Who Really Pays Under the Senate Tax Bill?
November 20, 2017
By Michael Linden
The enormous tax legislation currently moving through the Senate at breakneck speed has already been analyzed by several official and nonpartisan experts and every single analysis has shown the same thing: the biggest tax cuts go to the wealthy and corporations, and many middle-income and lower-income families would pay more in taxes than they do under current law.
But as good as those analyses are, they are incomplete. That’s because the Senate bill does not only change tax policy, it also has a big effect on federal spending, and existing analyses don’t take those spending changes into account. They should, because the spending changes are almost as big and consequential as the tax changes.
First of all, the bill repeals the Affordable Care Act’s individual mandate, which has direct spending effects on several health programs, most notably Medicaid and Medicare. Second, under current law, passage of the Senate tax bill will trigger automatic spending cuts to certain parts of the federal budget, including Medicare, the Social Services Block Grant program, some infrastructure programs, the Crime Victims Fund, and many others.
Once we incorporate the effects of these massive changes in federal spending into the distributional estimates, the bill’s true impacts become much clearer. Low and moderate-income households bear an extremely heavy burden – and that burden gets larger over time – while only the very rich benefit at all.
For example, the bill’s defenders point to the 2019 distribution of the tax changes as evidence that their legislation delivers benefits to everyone. However, once we account for the changes in spending, the average effect for families making under $50,000 turns negative even in 2019 and the average benefit for a family making between $50,000 and $100,000 amounts to less than half a percent of their income.
The bill’s effects get worse for low and middle-income families over time. And that holds true even before the massive expirations that are built into the bill begin to kick in. Consider a household making between $40,000 and $50,000 a year. According to the Joint Committee on Taxation, in 2025 the average household in that income group can expect a tax cut of about $180 from the tax policy changes contained in the Senate’s bill. However, that same family bears the burden of over $660 in spending reductions, leaving them nearly $500 worse off. The average millionaire household, on the other hand, can expect a tax cut of over $35,000 with the spending cuts reducing their net benefit down to about $21,000. So, while the middle-class family is worse off, the millionaire comes away $20,000 richer.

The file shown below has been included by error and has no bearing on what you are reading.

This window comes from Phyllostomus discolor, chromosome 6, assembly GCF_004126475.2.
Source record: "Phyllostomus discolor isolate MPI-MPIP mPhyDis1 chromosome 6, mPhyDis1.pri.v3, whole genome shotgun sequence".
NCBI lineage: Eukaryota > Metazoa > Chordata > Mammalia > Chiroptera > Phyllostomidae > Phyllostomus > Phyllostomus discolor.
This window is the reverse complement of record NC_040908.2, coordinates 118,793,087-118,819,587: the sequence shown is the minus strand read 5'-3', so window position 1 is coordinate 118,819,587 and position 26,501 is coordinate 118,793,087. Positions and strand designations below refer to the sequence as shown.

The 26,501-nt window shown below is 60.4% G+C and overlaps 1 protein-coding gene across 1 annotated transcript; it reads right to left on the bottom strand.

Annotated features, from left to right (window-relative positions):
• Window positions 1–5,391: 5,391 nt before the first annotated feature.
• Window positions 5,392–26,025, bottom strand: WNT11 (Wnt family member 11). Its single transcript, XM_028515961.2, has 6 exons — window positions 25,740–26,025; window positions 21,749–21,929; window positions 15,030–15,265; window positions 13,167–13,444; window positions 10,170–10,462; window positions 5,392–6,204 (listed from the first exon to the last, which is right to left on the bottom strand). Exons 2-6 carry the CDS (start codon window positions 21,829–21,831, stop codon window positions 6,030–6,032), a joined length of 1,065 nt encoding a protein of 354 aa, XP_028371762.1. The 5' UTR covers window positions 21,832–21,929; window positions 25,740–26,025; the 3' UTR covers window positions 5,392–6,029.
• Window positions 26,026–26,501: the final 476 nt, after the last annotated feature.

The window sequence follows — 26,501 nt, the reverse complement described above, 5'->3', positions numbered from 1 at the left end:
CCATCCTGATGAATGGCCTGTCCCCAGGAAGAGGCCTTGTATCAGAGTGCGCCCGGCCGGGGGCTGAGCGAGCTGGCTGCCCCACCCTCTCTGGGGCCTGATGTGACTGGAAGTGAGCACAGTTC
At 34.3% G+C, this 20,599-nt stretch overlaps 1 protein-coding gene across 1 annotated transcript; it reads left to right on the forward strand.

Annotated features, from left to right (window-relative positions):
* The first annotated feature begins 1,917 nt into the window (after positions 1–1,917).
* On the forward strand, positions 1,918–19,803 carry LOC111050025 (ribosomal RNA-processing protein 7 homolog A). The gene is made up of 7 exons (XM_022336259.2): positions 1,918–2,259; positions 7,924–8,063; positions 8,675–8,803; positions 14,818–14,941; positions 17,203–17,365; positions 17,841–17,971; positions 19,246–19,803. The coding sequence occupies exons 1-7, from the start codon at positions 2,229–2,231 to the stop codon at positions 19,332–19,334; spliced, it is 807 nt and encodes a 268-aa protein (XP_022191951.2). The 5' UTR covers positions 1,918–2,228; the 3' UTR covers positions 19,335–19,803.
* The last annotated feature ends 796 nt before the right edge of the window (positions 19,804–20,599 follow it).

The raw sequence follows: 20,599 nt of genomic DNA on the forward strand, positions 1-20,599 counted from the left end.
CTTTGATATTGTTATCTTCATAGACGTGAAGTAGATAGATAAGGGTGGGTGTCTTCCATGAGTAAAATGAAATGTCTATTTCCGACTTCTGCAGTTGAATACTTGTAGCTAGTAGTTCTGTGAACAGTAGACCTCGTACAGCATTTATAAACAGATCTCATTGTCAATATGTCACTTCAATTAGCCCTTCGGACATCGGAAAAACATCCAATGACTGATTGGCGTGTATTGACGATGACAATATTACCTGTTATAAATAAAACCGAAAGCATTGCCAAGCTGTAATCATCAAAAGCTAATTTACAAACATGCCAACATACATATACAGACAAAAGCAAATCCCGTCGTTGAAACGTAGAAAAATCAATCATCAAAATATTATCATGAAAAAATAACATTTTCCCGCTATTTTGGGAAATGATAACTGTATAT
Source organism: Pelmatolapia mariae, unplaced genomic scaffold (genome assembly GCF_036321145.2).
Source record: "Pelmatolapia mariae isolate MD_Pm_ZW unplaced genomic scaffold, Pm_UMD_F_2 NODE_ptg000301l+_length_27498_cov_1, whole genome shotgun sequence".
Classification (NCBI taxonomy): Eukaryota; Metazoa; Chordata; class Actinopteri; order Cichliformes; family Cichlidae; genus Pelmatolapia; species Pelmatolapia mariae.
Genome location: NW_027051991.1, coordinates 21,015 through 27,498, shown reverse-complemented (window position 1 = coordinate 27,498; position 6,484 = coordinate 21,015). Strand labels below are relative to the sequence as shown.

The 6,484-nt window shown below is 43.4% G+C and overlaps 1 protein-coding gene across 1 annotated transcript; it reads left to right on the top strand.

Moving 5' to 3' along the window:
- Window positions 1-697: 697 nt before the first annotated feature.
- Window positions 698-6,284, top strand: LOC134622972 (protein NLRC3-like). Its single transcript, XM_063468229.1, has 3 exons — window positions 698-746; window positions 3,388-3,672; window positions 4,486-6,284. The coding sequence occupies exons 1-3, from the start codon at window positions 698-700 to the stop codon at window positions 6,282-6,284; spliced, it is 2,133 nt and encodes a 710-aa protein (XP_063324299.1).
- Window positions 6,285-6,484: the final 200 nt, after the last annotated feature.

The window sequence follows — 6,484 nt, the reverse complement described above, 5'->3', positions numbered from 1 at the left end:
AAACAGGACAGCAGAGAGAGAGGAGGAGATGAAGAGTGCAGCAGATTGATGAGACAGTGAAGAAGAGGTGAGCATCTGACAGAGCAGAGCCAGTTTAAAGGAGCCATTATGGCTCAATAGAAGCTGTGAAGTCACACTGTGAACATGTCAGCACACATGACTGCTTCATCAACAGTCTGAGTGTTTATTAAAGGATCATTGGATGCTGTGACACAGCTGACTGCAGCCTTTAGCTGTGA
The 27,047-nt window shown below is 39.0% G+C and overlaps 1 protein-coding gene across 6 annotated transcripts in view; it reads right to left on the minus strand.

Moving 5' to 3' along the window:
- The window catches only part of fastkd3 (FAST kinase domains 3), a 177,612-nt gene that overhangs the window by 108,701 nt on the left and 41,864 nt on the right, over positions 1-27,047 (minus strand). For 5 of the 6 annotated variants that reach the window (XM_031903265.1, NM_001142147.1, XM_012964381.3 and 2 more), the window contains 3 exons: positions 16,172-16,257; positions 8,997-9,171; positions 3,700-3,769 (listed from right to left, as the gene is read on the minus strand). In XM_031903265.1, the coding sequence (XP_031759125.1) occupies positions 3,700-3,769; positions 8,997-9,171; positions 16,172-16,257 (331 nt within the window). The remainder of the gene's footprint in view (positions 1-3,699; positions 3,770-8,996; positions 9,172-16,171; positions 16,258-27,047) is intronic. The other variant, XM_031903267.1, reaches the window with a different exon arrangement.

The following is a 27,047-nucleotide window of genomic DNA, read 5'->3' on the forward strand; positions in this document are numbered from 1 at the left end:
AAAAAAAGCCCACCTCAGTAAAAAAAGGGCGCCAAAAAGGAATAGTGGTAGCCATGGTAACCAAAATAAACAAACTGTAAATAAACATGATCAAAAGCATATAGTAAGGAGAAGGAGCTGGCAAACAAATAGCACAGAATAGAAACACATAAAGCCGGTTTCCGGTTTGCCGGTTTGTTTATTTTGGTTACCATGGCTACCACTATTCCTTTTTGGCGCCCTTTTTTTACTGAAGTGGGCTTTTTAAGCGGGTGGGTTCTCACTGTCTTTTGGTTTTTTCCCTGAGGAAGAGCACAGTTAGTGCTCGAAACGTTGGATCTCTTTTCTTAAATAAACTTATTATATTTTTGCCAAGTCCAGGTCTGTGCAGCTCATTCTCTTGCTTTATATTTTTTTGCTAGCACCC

After 2025, nearly all of the individual income tax provisions expire, except for one broad-based tax increase stemming from the indexing of the code to a slower measure of inflation. As a result, the average tax effect alone for every household making under $75,000 is a tax increase. Not surprisingly, when we add in the effects of the spending cuts, nearly everyone becomes a net loser. Only households making over $1 million a year are essentially held harmless, suffering a burden equal to less than 0.1 percent of their pre-tax income.
Of particular note is the degree to which the very poor bear the largest burdens, something only revealed once we take into account the spending side of the equation. Households making under $10,000 a year are largely left out of the tax side of the bill. The average change for a household in this group in 2019 is a tax cut of just $20. That becomes a very small tax increase by 2025. However, they are decidedly not left out of the effects from the spending cuts. By 2025, the average household making under $20,000 would suffer the burden of about $850 in cuts, which is equivalent to over 16 percent of their pre-tax income.